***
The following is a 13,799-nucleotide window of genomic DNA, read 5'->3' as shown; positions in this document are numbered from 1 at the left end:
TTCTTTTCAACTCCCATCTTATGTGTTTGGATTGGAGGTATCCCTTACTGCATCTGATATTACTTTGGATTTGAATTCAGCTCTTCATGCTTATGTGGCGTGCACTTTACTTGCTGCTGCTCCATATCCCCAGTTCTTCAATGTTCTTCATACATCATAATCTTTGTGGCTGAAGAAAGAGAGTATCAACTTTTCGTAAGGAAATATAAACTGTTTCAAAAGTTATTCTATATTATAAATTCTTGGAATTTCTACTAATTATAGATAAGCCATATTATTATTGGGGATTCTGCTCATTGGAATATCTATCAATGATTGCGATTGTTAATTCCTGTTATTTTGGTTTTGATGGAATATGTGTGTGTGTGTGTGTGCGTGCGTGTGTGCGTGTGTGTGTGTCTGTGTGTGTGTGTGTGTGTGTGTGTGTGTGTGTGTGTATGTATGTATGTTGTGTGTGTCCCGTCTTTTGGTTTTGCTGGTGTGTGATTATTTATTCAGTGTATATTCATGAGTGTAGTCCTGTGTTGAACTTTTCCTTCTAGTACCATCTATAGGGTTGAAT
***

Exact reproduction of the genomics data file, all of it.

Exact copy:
The following is a 13,799-nucleotide window of genomic DNA, read 5'->3' as shown; positions in this document are numbered from 1 at the left end:
TTCTTTTCAACTCCCATCTTATGTGTTTGGATTGGAGGTATCCCTTACTGCATCTGATATTACTTTGGATTTGAATTCAGCTCTTCATGCTTATGTGGCGTGCACTTTACTTGCTGCTGCTCCATATCCCCAGTTCTTCAATGTTCTTCATACATCATAATCTTTGTGGCTGAAGAAAGAGAGTATCAACTTTTCGTAAGGAAATATAAACTGTTTCAAAAGTTATTCTATATTATAAATTCTTGGAATTTCTACTAATTATAGATAAGCCATATTATTATTGGGGATTCTGCTCATTGGAATATCTATCAATGATTGCGATTGTTAATTCCTGTTATTTTGGTTTTGATGGAATATGTGTGTGTGTGTGTGTGCGTGCGTGTGTGCGTGTGTGTGTGTCTGTGTGTGTGTGTGTGTGTGTGTGTGTGTGTGTGTGTATGTATGTATGTTGTGTGTGTCCCGTCTTTTGGTTTTGCTGGTGTGTGATTATTTATTCAGTGTATATTCATGAGTGTAGTCCTGTGTTGAACTTTTCCTTCTAGTACCATCTATAGGGTTGAAT